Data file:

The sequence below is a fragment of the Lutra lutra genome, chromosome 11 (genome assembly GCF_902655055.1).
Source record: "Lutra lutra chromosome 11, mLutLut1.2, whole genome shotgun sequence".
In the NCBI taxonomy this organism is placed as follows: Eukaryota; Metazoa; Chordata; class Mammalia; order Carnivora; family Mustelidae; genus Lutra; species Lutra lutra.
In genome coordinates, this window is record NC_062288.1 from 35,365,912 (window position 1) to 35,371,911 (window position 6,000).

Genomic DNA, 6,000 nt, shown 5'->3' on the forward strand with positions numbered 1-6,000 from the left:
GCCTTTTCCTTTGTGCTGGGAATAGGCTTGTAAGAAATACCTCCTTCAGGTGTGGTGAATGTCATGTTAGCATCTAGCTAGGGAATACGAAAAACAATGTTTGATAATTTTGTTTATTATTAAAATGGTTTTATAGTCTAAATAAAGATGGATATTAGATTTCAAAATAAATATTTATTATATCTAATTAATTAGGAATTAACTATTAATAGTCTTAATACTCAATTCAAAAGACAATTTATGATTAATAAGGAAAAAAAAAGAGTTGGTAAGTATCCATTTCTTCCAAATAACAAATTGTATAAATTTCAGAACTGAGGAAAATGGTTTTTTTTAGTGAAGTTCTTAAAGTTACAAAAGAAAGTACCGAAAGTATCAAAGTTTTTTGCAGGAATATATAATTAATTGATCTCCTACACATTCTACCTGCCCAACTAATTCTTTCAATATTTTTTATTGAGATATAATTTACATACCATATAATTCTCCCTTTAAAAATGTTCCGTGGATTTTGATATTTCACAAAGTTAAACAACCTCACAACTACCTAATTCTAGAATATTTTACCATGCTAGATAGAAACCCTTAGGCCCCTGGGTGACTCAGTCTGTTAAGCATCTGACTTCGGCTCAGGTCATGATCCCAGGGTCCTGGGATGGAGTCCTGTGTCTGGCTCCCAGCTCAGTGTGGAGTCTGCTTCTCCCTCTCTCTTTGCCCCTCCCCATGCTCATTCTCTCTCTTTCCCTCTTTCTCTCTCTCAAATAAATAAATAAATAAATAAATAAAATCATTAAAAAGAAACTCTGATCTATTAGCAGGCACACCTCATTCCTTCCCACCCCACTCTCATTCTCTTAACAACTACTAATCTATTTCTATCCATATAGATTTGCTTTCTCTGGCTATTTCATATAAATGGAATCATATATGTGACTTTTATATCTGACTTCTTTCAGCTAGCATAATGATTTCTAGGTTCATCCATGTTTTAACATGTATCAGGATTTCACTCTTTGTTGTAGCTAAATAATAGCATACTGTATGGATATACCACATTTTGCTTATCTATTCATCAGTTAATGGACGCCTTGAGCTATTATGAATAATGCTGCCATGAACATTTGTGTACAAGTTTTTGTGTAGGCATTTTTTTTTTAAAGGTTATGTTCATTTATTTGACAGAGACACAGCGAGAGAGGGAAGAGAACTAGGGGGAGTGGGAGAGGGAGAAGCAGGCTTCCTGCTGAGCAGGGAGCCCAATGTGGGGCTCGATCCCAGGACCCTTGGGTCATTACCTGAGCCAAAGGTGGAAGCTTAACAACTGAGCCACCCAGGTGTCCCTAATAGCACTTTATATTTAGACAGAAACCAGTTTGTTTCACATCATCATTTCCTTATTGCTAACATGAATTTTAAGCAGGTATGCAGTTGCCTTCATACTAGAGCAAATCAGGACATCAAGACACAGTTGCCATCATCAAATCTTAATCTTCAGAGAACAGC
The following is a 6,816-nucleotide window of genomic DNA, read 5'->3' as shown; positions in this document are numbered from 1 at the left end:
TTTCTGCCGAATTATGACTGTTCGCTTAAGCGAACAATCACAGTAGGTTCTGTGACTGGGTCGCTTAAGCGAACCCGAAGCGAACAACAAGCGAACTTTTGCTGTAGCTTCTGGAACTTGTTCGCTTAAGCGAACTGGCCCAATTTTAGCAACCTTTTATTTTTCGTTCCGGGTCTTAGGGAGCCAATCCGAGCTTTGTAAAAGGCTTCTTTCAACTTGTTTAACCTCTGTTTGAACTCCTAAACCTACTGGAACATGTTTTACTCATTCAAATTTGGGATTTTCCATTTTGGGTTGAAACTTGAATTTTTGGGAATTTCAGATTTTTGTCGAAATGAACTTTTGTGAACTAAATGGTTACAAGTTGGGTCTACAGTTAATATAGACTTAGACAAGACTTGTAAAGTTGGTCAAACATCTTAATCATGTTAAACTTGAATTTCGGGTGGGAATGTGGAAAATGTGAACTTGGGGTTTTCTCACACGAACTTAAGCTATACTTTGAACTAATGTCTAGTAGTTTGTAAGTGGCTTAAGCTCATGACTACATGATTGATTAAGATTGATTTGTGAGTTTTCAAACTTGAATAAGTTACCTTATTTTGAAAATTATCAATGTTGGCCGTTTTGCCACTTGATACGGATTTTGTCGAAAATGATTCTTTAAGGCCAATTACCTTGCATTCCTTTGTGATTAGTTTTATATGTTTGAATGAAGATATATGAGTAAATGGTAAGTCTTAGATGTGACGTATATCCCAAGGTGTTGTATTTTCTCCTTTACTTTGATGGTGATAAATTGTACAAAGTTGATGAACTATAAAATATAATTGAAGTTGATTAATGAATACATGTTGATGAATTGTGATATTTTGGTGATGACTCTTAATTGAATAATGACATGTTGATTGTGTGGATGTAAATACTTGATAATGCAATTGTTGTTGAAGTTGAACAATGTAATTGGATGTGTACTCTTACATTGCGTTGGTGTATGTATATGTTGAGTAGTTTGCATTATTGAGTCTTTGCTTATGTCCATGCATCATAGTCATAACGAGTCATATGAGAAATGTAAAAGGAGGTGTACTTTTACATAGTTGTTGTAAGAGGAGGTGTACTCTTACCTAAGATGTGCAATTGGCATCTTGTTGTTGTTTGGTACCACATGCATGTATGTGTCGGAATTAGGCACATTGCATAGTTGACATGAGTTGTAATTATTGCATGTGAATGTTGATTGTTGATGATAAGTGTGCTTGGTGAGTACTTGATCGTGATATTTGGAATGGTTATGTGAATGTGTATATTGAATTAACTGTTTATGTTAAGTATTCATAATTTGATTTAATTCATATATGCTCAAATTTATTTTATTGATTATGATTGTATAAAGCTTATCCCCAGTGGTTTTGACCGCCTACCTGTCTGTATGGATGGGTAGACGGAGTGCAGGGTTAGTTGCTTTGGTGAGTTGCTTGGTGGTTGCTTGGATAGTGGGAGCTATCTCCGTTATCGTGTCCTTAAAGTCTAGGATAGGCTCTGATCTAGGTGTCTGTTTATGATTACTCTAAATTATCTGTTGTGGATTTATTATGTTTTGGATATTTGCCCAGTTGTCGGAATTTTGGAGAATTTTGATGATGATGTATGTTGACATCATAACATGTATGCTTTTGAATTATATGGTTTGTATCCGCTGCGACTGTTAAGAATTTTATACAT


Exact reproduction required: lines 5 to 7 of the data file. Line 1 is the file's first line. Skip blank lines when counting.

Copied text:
Genomic DNA, 6,000 nt, shown 5'->3' on the forward strand with positions numbered 1-6,000 from the left:
GCCTTTTCCTTTGTGCTGGGAATAGGCTTGTAAGAAATACCTCCTTCAGGTGTGGTGAATGTCATGTTAGCATCTAGCTAGGGAATACGAAAAACAATGTTTGATAATTTTGTTTATTATTAAAATGGTTTTATAGTCTAAATAAAGATGGATATTAGATTTCAAAATAAATATTTATTATATCTAATTAATTAGGAATTAACTATTAATAGTCTTAATACTCAATTCAAAAGACAATTTATGATTAATAAGGAAAAAAAAAGAGTTGGTAAGTATCCATTTCTTCCAAATAACAAATTGTATAAATTTCAGAACTGAGGAAAATGGTTTTTTTTAGTGAAGTTCTTAAAGTTACAAAAGAAAGTACCGAAAGTATCAAAGTTTTTTGCAGGAATATATAATTAATTGATCTCCTACACATTCTACCTGCCCAACTAATTCTTTCAATATTTTTTATTGAGATATAATTTACATACCATATAATTCTCCCTTTAAAAATGTTCCGTGGATTTTGATATTTCACAAAGTTAAACAACCTCACAACTACCTAATTCTAGAATATTTTACCATGCTAGATAGAAACCCTTAGGCCCCTGGGTGACTCAGTCTGTTAAGCATCTGACTTCGGCTCAGGTCATGATCCCAGGGTCCTGGGATGGAGTCCTGTGTCTGGCTCCCAGCTCAGTGTGGAGTCTGCTTCTCCCTCTCTCTTTGCCCCTCCCCATGCTCATTCTCTCTCTTTCCCTCTTTCTCTCTCTCAAATAAATAAATAAATAAATAAATAAAATCATTAAAAAGAAACTCTGATCTATTAGCAGGCACACCTCATTCCTTCCCACCCCACTCTCATTCTCTTAACAACTACTAATCTATTTCTATCCATATAGATTTGCTTTCTCTGGCTATTTCATATAAATGGAATCATATATGTGACTTTTATATCTGACTTCTTTCAGCTAGCATAATGATTTCTAGGTTCATCCATGTTTTAACATGTATCAGGATTTCACTCTTTGTTGTAGCTAAATAATAGCATACTGTATGGATATACCACATTTTGCTTATCTATTCATCAGTTAATGGACGCCTTGAGCTATTATGAATAATGCTGCCATGAACATTTGTGTACAAGTTTTTGTGTAGGCATTTTTTTTTTAAAGGTTATGTTCATTTATTTGACAGAGACACAGCGAGAGAGGGAAGAGAACTAGGGGGAGTGGGAGAGGGAGAAGCAGGCTTCCTGCTGAGCAGGGAGCCCAATGTGGGGCTCGATCCCAGGACCCTTGGGTCATTACCTGAGCCAAAGGTGGAAGCTTAACAACTGAGCCACCCAGGTGTCCCTAATAGCACTTTATATTTAGACAGAAACCAGTTTGTTTCACATCATCATTTCCTTATTGCTAACATGAATTTTAAGCAGGTATGCAGTTGCCTTCATACTAGAGCAAATCAGGACATCAAGACACAGTTGCCATCATCAAATCTTAATCTTCAGAGAACAGC
The following is a 6,816-nucleotide window of genomic DNA, read 5'->3' as shown; positions in this document are numbered from 1 at the left end: